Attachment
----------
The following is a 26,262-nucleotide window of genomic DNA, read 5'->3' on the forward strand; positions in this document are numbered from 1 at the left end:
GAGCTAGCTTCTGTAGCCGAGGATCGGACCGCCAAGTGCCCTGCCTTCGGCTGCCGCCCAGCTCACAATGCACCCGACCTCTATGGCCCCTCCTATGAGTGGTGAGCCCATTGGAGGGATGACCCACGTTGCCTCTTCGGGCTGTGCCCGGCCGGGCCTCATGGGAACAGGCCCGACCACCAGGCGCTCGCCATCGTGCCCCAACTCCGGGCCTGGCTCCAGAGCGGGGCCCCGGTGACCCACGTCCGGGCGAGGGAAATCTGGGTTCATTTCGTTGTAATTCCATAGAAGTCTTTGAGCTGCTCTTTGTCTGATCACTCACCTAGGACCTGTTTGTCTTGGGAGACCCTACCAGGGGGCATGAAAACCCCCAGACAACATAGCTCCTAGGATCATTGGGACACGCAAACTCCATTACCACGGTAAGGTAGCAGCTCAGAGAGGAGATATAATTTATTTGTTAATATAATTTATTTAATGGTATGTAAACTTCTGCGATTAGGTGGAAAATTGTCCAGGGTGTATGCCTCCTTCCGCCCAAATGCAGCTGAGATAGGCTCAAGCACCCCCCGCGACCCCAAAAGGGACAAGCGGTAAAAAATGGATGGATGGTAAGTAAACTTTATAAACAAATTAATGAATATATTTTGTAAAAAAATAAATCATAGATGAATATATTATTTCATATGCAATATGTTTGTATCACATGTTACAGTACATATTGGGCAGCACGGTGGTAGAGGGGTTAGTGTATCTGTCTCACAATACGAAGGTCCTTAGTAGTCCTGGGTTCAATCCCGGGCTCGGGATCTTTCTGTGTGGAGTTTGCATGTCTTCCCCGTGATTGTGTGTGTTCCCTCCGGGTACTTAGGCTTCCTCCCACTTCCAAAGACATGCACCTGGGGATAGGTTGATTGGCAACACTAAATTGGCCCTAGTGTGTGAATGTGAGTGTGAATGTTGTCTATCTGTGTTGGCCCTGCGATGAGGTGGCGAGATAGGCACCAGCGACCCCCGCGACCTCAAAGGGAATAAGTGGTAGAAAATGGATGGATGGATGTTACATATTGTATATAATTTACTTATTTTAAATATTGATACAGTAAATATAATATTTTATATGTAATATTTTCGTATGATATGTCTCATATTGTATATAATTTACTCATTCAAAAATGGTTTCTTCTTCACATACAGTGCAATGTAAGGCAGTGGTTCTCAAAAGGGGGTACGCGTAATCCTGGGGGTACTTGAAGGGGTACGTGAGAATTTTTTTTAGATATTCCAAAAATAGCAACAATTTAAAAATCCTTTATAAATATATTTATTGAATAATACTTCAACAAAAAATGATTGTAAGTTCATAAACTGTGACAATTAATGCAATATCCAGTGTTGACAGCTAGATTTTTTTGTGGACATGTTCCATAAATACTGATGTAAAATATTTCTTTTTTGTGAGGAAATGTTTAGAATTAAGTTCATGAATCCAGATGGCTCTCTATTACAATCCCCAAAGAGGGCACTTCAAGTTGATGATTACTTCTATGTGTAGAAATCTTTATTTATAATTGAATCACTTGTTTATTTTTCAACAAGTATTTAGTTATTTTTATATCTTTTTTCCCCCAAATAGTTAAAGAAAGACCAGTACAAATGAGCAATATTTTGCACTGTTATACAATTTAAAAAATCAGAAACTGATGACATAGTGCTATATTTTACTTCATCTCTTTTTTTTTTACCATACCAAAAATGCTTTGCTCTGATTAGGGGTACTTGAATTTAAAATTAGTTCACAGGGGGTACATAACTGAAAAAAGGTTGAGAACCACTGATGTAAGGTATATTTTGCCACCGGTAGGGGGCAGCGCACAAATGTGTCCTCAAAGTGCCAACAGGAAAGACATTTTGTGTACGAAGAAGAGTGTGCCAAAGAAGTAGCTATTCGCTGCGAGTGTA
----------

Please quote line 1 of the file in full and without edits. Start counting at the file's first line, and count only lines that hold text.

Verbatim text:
The following is a 26,262-nucleotide window of genomic DNA, read 5'->3' on the forward strand; positions in this document are numbered from 1 at the left end: